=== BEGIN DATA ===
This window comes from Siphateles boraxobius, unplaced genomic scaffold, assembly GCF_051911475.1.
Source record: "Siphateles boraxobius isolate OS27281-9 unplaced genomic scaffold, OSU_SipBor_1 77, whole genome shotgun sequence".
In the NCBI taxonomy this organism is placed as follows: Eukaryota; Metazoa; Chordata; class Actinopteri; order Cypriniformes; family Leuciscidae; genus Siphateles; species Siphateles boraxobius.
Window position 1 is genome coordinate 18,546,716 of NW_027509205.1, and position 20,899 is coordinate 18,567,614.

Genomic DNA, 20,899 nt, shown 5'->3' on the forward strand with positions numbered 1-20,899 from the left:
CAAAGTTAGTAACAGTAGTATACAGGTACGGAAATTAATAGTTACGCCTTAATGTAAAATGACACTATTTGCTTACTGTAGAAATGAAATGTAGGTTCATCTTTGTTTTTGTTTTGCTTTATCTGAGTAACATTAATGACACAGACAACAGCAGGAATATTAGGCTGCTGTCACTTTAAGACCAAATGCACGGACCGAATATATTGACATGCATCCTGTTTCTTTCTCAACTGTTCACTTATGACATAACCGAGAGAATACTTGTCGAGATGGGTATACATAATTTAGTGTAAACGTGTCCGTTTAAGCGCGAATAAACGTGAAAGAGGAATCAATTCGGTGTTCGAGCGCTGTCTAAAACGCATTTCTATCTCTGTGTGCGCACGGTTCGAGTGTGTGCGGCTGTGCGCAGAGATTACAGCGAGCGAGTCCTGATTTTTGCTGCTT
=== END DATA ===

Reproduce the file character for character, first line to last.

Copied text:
This window comes from Siphateles boraxobius, unplaced genomic scaffold, assembly GCF_051911475.1.
Source record: "Siphateles boraxobius isolate OS27281-9 unplaced genomic scaffold, OSU_SipBor_1 77, whole genome shotgun sequence".
In the NCBI taxonomy this organism is placed as follows: Eukaryota; Metazoa; Chordata; class Actinopteri; order Cypriniformes; family Leuciscidae; genus Siphateles; species Siphateles boraxobius.
Window position 1 is genome coordinate 18,546,716 of NW_027509205.1, and position 20,899 is coordinate 18,567,614.

Genomic DNA, 20,899 nt, shown 5'->3' on the forward strand with positions numbered 1-20,899 from the left:
CAAAGTTAGTAACAGTAGTATACAGGTACGGAAATTAATAGTTACGCCTTAATGTAAAATGACACTATTTGCTTACTGTAGAAATGAAATGTAGGTTCATCTTTGTTTTTGTTTTGCTTTATCTGAGTAACATTAATGACACAGACAACAGCAGGAATATTAGGCTGCTGTCACTTTAAGACCAAATGCACGGACCGAATATATTGACATGCATCCTGTTTCTTTCTCAACTGTTCACTTATGACATAACCGAGAGAATACTTGTCGAGATGGGTATACATAATTTAGTGTAAACGTGTCCGTTTAAGCGCGAATAAACGTGAAAGAGGAATCAATTCGGTGTTCGAGCGCTGTCTAAAACGCATTTCTATCTCTGTGTGCGCACGGTTCGAGTGTGTGCGGCTGTGCGCAGAGATTACAGCGAGCGAGTCCTGATTTTTGCTGCTT